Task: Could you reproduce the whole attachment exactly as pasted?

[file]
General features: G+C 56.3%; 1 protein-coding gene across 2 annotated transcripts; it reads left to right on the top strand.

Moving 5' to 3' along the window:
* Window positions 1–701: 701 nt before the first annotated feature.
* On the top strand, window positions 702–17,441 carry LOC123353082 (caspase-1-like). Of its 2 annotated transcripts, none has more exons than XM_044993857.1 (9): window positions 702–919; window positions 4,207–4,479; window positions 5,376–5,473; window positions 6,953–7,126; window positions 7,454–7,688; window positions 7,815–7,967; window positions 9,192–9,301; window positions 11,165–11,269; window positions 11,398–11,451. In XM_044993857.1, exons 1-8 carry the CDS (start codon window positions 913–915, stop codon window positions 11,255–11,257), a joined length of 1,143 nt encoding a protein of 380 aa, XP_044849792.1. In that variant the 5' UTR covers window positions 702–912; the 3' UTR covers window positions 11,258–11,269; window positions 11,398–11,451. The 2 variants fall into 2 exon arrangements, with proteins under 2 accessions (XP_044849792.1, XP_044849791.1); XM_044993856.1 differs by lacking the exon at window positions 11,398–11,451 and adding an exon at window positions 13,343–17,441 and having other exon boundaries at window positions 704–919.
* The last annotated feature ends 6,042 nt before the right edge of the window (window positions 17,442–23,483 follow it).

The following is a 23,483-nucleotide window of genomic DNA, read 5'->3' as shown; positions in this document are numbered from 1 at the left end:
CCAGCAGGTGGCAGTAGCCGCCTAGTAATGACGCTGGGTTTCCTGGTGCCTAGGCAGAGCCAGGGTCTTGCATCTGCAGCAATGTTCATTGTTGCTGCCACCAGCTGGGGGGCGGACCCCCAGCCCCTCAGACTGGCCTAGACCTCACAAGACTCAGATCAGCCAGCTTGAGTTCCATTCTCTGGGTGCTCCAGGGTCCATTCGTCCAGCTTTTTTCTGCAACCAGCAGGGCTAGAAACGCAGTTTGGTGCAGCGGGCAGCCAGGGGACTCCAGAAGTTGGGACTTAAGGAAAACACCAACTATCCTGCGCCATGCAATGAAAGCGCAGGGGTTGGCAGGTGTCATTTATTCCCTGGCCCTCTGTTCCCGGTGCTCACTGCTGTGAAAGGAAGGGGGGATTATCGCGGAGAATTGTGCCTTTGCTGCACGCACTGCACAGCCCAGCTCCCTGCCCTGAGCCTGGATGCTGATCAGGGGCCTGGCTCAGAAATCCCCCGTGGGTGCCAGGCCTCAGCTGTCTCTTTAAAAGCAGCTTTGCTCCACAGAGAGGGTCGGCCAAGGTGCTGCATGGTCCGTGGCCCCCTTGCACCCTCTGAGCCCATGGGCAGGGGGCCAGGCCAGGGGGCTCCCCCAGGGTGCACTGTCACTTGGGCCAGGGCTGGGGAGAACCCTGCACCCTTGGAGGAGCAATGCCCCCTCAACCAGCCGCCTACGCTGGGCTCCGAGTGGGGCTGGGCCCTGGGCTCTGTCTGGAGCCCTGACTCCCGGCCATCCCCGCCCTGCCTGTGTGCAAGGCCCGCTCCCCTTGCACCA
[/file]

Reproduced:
General features: G+C 56.3%; 1 protein-coding gene across 2 annotated transcripts; it reads left to right on the top strand.

Moving 5' to 3' along the window:
* Window positions 1–701: 701 nt before the first annotated feature.
* On the top strand, window positions 702–17,441 carry LOC123353082 (caspase-1-like). Of its 2 annotated transcripts, none has more exons than XM_044993857.1 (9): window positions 702–919; window positions 4,207–4,479; window positions 5,376–5,473; window positions 6,953–7,126; window positions 7,454–7,688; window positions 7,815–7,967; window positions 9,192–9,301; window positions 11,165–11,269; window positions 11,398–11,451. In XM_044993857.1, exons 1-8 carry the CDS (start codon window positions 913–915, stop codon window positions 11,255–11,257), a joined length of 1,143 nt encoding a protein of 380 aa, XP_044849792.1. In that variant the 5' UTR covers window positions 702–912; the 3' UTR covers window positions 11,258–11,269; window positions 11,398–11,451. The 2 variants fall into 2 exon arrangements, with proteins under 2 accessions (XP_044849792.1, XP_044849791.1); XM_044993856.1 differs by lacking the exon at window positions 11,398–11,451 and adding an exon at window positions 13,343–17,441 and having other exon boundaries at window positions 704–919.
* The last annotated feature ends 6,042 nt before the right edge of the window (window positions 17,442–23,483 follow it).

The following is a 23,483-nucleotide window of genomic DNA, read 5'->3' as shown; positions in this document are numbered from 1 at the left end:
CCAGCAGGTGGCAGTAGCCGCCTAGTAATGACGCTGGGTTTCCTGGTGCCTAGGCAGAGCCAGGGTCTTGCATCTGCAGCAATGTTCATTGTTGCTGCCACCAGCTGGGGGGCGGACCCCCAGCCCCTCAGACTGGCCTAGACCTCACAAGACTCAGATCAGCCAGCTTGAGTTCCATTCTCTGGGTGCTCCAGGGTCCATTCGTCCAGCTTTTTTCTGCAACCAGCAGGGCTAGAAACGCAGTTTGGTGCAGCGGGCAGCCAGGGGACTCCAGAAGTTGGGACTTAAGGAAAACACCAACTATCCTGCGCCATGCAATGAAAGCGCAGGGGTTGGCAGGTGTCATTTATTCCCTGGCCCTCTGTTCCCGGTGCTCACTGCTGTGAAAGGAAGGGGGGATTATCGCGGAGAATTGTGCCTTTGCTGCACGCACTGCACAGCCCAGCTCCCTGCCCTGAGCCTGGATGCTGATCAGGGGCCTGGCTCAGAAATCCCCCGTGGGTGCCAGGCCTCAGCTGTCTCTTTAAAAGCAGCTTTGCTCCACAGAGAGGGTCGGCCAAGGTGCTGCATGGTCCGTGGCCCCCTTGCACCCTCTGAGCCCATGGGCAGGGGGCCAGGCCAGGGGGCTCCCCCAGGGTGCACTGTCACTTGGGCCAGGGCTGGGGAGAACCCTGCACCCTTGGAGGAGCAATGCCCCCTCAACCAGCCGCCTACGCTGGGCTCCGAGTGGGGCTGGGCCCTGGGCTCTGTCTGGAGCCCTGACTCCCGGCCATCCCCGCCCTGCCTGTGTGCAAGGCCCGCTCCCCTTGCACCA